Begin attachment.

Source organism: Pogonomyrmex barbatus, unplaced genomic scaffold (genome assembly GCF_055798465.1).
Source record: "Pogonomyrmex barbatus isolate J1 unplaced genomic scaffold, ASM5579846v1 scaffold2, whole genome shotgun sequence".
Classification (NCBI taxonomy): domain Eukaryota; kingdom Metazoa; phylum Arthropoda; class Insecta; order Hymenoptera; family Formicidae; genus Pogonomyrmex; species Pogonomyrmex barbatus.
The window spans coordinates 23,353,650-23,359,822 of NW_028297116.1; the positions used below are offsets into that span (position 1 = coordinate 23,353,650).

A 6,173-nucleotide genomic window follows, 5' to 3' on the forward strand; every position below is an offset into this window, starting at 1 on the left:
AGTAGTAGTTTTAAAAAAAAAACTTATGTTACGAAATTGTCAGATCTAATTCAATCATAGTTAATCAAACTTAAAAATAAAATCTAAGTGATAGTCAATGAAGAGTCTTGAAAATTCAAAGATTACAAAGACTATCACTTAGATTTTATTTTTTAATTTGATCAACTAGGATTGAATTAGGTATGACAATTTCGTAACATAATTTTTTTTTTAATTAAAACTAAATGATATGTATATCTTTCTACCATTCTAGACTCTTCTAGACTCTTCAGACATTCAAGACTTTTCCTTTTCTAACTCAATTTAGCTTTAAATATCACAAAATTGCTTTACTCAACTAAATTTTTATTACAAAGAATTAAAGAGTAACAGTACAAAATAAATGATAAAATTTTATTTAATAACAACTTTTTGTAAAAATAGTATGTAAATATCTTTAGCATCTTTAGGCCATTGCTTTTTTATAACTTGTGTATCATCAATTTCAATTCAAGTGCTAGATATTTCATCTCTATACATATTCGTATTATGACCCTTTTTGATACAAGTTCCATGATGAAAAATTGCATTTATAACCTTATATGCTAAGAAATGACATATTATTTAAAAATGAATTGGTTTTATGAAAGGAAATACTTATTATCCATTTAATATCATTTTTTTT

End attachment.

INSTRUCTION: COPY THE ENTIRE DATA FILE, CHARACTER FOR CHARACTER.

Source organism: Pogonomyrmex barbatus, unplaced genomic scaffold (genome assembly GCF_055798465.1).
Source record: "Pogonomyrmex barbatus isolate J1 unplaced genomic scaffold, ASM5579846v1 scaffold2, whole genome shotgun sequence".
Classification (NCBI taxonomy): domain Eukaryota; kingdom Metazoa; phylum Arthropoda; class Insecta; order Hymenoptera; family Formicidae; genus Pogonomyrmex; species Pogonomyrmex barbatus.
The window spans coordinates 23,353,650-23,359,822 of NW_028297116.1; the positions used below are offsets into that span (position 1 = coordinate 23,353,650).

A 6,173-nucleotide genomic window follows, 5' to 3' on the forward strand; every position below is an offset into this window, starting at 1 on the left:
AGTAGTAGTTTTAAAAAAAAAACTTATGTTACGAAATTGTCAGATCTAATTCAATCATAGTTAATCAAACTTAAAAATAAAATCTAAGTGATAGTCAATGAAGAGTCTTGAAAATTCAAAGATTACAAAGACTATCACTTAGATTTTATTTTTTAATTTGATCAACTAGGATTGAATTAGGTATGACAATTTCGTAACATAATTTTTTTTTTAATTAAAACTAAATGATATGTATATCTTTCTACCATTCTAGACTCTTCTAGACTCTTCAGACATTCAAGACTTTTCCTTTTCTAACTCAATTTAGCTTTAAATATCACAAAATTGCTTTACTCAACTAAATTTTTATTACAAAGAATTAAAGAGTAACAGTACAAAATAAATGATAAAATTTTATTTAATAACAACTTTTTGTAAAAATAGTATGTAAATATCTTTAGCATCTTTAGGCCATTGCTTTTTTATAACTTGTGTATCATCAATTTCAATTCAAGTGCTAGATATTTCATCTCTATACATATTCGTATTATGACCCTTTTTGATACAAGTTCCATGATGAAAAATTGCATTTATAACCTTATATGCTAAGAAATGACATATTATTTAAAAATGAATTGGTTTTATGAAAGGAAATACTTATTATCCATTTAATATCATTTTTTTT